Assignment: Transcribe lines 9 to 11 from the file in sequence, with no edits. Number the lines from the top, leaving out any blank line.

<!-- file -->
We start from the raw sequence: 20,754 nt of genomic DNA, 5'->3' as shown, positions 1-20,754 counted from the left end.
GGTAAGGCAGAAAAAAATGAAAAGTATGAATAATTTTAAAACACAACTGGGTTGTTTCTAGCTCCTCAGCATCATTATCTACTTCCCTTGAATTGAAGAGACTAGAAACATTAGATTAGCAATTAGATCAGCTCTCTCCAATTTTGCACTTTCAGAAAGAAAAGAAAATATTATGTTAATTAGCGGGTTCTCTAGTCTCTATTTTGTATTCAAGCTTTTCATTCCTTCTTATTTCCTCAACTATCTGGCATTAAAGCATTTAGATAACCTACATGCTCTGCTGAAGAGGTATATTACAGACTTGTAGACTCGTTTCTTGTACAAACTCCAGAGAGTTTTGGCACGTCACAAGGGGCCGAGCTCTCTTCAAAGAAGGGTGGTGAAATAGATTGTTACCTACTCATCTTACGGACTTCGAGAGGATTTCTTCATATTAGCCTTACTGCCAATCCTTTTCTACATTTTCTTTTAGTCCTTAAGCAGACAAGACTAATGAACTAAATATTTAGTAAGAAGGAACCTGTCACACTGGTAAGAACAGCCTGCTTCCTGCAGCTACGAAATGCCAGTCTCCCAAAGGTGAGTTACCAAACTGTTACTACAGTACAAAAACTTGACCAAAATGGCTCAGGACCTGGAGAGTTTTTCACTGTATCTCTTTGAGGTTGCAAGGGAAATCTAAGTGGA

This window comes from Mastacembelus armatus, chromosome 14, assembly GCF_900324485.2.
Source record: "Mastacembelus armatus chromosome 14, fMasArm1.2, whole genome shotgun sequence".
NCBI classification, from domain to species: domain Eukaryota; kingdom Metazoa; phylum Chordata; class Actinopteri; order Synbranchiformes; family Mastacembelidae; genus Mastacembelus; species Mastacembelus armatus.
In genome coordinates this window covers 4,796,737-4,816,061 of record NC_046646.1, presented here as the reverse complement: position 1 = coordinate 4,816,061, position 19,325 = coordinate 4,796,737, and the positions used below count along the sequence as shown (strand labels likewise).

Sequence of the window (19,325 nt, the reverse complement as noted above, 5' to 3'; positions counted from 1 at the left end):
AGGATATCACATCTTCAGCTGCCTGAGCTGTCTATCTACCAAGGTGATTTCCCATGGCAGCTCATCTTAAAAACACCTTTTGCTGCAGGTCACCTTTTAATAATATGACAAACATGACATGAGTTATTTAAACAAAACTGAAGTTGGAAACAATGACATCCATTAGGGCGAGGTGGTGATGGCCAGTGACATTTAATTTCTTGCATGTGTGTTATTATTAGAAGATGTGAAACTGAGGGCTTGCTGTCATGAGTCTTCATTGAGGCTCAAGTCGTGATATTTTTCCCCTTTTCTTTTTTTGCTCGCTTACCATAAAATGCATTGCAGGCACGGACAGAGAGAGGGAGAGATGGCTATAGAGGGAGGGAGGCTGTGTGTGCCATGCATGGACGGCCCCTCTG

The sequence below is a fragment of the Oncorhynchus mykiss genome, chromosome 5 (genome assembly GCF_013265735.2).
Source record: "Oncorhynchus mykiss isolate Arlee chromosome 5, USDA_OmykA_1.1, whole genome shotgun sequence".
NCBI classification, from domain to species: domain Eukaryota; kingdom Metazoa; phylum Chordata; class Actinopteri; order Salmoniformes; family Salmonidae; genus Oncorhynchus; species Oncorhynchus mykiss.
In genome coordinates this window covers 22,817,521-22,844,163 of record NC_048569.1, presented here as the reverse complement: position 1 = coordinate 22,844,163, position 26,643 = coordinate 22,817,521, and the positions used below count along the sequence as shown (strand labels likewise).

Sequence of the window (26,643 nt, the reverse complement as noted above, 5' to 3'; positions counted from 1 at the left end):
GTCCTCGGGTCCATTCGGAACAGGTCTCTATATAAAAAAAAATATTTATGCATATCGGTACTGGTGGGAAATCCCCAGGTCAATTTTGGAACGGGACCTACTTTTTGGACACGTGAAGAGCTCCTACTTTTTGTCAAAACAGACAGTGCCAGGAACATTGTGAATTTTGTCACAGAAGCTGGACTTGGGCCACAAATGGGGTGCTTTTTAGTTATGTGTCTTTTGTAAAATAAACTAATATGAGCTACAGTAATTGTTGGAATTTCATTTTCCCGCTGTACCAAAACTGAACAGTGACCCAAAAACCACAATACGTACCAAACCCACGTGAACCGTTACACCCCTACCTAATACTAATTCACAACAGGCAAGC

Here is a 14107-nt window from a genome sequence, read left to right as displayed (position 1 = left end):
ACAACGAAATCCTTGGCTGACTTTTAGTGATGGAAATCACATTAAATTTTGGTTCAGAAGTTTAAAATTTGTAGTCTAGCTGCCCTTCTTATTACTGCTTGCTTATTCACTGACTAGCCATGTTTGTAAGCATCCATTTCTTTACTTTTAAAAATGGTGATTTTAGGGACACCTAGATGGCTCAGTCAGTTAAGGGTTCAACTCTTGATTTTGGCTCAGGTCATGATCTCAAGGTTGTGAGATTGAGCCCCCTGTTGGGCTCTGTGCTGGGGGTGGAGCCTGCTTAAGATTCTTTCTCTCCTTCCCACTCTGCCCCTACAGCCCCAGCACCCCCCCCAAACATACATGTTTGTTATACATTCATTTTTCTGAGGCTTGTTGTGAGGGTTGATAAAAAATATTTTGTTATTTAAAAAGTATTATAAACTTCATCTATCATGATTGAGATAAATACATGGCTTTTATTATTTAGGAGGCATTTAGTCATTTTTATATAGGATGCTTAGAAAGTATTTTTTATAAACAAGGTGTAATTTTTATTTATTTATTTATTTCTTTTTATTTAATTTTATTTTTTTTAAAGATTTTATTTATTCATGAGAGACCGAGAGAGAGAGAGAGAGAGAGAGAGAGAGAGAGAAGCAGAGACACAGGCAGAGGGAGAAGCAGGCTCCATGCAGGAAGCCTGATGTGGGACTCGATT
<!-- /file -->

The sequence below is a fragment of the Oncorhynchus mykiss genome, chromosome 5 (genome assembly GCF_013265735.2).
Source record: "Oncorhynchus mykiss isolate Arlee chromosome 5, USDA_OmykA_1.1, whole genome shotgun sequence".
NCBI classification, from domain to species: domain Eukaryota; kingdom Metazoa; phylum Chordata; class Actinopteri; order Salmoniformes; family Salmonidae; genus Oncorhynchus; species Oncorhynchus mykiss.